Here you will find the Poem Penny Pieces of poet Charles Lamb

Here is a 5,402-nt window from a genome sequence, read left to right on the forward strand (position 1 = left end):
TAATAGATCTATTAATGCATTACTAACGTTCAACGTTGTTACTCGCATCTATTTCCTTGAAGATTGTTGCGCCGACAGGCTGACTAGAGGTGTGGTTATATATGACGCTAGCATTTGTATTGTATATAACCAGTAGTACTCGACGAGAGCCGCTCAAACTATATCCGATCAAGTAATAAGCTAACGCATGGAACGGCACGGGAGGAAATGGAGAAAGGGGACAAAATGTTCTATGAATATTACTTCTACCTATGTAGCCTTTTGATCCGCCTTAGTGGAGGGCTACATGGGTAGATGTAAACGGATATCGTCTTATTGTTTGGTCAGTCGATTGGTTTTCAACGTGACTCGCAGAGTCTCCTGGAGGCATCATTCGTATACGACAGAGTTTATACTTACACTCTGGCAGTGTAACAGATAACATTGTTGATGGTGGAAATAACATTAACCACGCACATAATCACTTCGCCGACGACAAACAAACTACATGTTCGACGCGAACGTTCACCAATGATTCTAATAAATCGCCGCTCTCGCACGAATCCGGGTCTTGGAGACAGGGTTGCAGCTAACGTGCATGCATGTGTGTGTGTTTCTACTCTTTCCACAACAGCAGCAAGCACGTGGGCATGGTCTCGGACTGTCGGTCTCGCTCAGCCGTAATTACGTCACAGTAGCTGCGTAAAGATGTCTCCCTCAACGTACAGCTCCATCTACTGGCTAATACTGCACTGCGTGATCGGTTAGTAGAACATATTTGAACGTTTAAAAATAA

'I keep it, dear papa, within my glove.' 'You do-what sum then usually, my love, Is there deposited? I make no doubt, Some penny pieces you are not without.' 'O no, papa, they'd soil my glove, and be Quite odious things to carry. O no-see, This little bit of gold is surely all That I shall want; for I shall only call For a small purchase I shall make, papa, And a mere trifle I'm to buy mamma; Just to make out the change: so there's no need To carry penny pieces, sir, indeed.' 'O now I know then why a blind man said Unto a dog which this blind beggar led,- 'Where'er you see some fine young ladies, Tray, Be sure you lead me quite another way. The poor man's friend fair ladies used to be; But now I find no tale of misery Will ever from their pockets draw a penny:' The blind man did not see they wear not any.'